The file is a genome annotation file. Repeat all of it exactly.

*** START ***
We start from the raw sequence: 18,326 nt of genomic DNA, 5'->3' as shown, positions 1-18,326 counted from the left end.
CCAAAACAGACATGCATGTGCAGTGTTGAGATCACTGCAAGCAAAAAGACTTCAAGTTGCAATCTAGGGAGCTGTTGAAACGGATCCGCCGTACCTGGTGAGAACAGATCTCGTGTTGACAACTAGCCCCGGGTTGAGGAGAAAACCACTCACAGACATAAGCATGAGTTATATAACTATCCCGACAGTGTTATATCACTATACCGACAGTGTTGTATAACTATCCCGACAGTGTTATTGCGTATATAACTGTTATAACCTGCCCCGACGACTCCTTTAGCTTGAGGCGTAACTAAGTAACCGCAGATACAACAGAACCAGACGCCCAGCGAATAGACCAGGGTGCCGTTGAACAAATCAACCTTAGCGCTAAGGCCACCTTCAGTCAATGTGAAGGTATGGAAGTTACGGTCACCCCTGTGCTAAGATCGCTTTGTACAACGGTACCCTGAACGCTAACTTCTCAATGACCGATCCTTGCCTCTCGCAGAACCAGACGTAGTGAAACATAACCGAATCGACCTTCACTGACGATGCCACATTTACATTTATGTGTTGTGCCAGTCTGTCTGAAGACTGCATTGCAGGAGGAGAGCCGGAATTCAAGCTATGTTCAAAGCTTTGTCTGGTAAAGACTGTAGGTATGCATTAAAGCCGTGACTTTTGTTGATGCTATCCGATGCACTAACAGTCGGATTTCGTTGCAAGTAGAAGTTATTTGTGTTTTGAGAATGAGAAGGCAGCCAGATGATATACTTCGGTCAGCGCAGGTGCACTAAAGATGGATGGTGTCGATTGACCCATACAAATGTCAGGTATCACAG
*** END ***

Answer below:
We start from the raw sequence: 18,326 nt of genomic DNA, 5'->3' as shown, positions 1-18,326 counted from the left end.
CCAAAACAGACATGCATGTGCAGTGTTGAGATCACTGCAAGCAAAAAGACTTCAAGTTGCAATCTAGGGAGCTGTTGAAACGGATCCGCCGTACCTGGTGAGAACAGATCTCGTGTTGACAACTAGCCCCGGGTTGAGGAGAAAACCACTCACAGACATAAGCATGAGTTATATAACTATCCCGACAGTGTTATATCACTATACCGACAGTGTTGTATAACTATCCCGACAGTGTTATTGCGTATATAACTGTTATAACCTGCCCCGACGACTCCTTTAGCTTGAGGCGTAACTAAGTAACCGCAGATACAACAGAACCAGACGCCCAGCGAATAGACCAGGGTGCCGTTGAACAAATCAACCTTAGCGCTAAGGCCACCTTCAGTCAATGTGAAGGTATGGAAGTTACGGTCACCCCTGTGCTAAGATCGCTTTGTACAACGGTACCCTGAACGCTAACTTCTCAATGACCGATCCTTGCCTCTCGCAGAACCAGACGTAGTGAAACATAACCGAATCGACCTTCACTGACGATGCCACATTTACATTTATGTGTTGTGCCAGTCTGTCTGAAGACTGCATTGCAGGAGGAGAGCCGGAATTCAAGCTATGTTCAAAGCTTTGTCTGGTAAAGACTGTAGGTATGCATTAAAGCCGTGACTTTTGTTGATGCTATCCGATGCACTAACAGTCGGATTTCGTTGCAAGTAGAAGTTATTTGTGTTTTGAGAATGAGAAGGCAGCCAGATGATATACTTCGGTCAGCGCAGGTGCACTAAAGATGGATGGTGTCGATTGACCCATACAAATGTCAGGTATCACAG